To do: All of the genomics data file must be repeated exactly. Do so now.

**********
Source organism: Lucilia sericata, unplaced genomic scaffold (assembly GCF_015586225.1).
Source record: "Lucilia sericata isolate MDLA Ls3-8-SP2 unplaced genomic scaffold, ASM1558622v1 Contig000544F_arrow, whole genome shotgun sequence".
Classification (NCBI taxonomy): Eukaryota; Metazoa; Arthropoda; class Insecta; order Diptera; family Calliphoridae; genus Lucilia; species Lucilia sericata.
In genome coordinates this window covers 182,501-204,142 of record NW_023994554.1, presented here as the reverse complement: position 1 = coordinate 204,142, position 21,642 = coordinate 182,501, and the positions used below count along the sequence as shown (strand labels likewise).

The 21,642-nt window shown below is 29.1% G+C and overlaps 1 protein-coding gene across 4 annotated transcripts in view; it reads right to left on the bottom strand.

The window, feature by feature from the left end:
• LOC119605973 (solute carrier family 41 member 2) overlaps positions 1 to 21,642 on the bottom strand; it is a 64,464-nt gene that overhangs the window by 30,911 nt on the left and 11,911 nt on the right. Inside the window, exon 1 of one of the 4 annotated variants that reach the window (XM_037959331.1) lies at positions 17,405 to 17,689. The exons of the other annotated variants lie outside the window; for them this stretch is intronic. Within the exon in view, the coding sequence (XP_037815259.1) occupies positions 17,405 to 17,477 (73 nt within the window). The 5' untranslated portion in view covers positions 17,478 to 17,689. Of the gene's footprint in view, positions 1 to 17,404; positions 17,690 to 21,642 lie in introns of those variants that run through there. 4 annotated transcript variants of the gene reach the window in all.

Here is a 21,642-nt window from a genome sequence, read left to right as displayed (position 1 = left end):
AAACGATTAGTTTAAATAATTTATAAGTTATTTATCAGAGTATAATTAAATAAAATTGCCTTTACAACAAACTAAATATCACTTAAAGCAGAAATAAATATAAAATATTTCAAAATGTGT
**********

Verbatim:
Source organism: Lucilia sericata, unplaced genomic scaffold (assembly GCF_015586225.1).
Source record: "Lucilia sericata isolate MDLA Ls3-8-SP2 unplaced genomic scaffold, ASM1558622v1 Contig000544F_arrow, whole genome shotgun sequence".
Classification (NCBI taxonomy): Eukaryota; Metazoa; Arthropoda; class Insecta; order Diptera; family Calliphoridae; genus Lucilia; species Lucilia sericata.
In genome coordinates this window covers 182,501-204,142 of record NW_023994554.1, presented here as the reverse complement: position 1 = coordinate 204,142, position 21,642 = coordinate 182,501, and the positions used below count along the sequence as shown (strand labels likewise).

The 21,642-nt window shown below is 29.1% G+C and overlaps 1 protein-coding gene across 4 annotated transcripts in view; it reads right to left on the bottom strand.

The window, feature by feature from the left end:
• LOC119605973 (solute carrier family 41 member 2) overlaps positions 1 to 21,642 on the bottom strand; it is a 64,464-nt gene that overhangs the window by 30,911 nt on the left and 11,911 nt on the right. Inside the window, exon 1 of one of the 4 annotated variants that reach the window (XM_037959331.1) lies at positions 17,405 to 17,689. The exons of the other annotated variants lie outside the window; for them this stretch is intronic. Within the exon in view, the coding sequence (XP_037815259.1) occupies positions 17,405 to 17,477 (73 nt within the window). The 5' untranslated portion in view covers positions 17,478 to 17,689. Of the gene's footprint in view, positions 1 to 17,404; positions 17,690 to 21,642 lie in introns of those variants that run through there. 4 annotated transcript variants of the gene reach the window in all.

Here is a 21,642-nt window from a genome sequence, read left to right as displayed (position 1 = left end):
AAACGATTAGTTTAAATAATTTATAAGTTATTTATCAGAGTATAATTAAATAAAATTGCCTTTACAACAAACTAAATATCACTTAAAGCAGAAATAAATATAAAATATTTCAAAATGTGT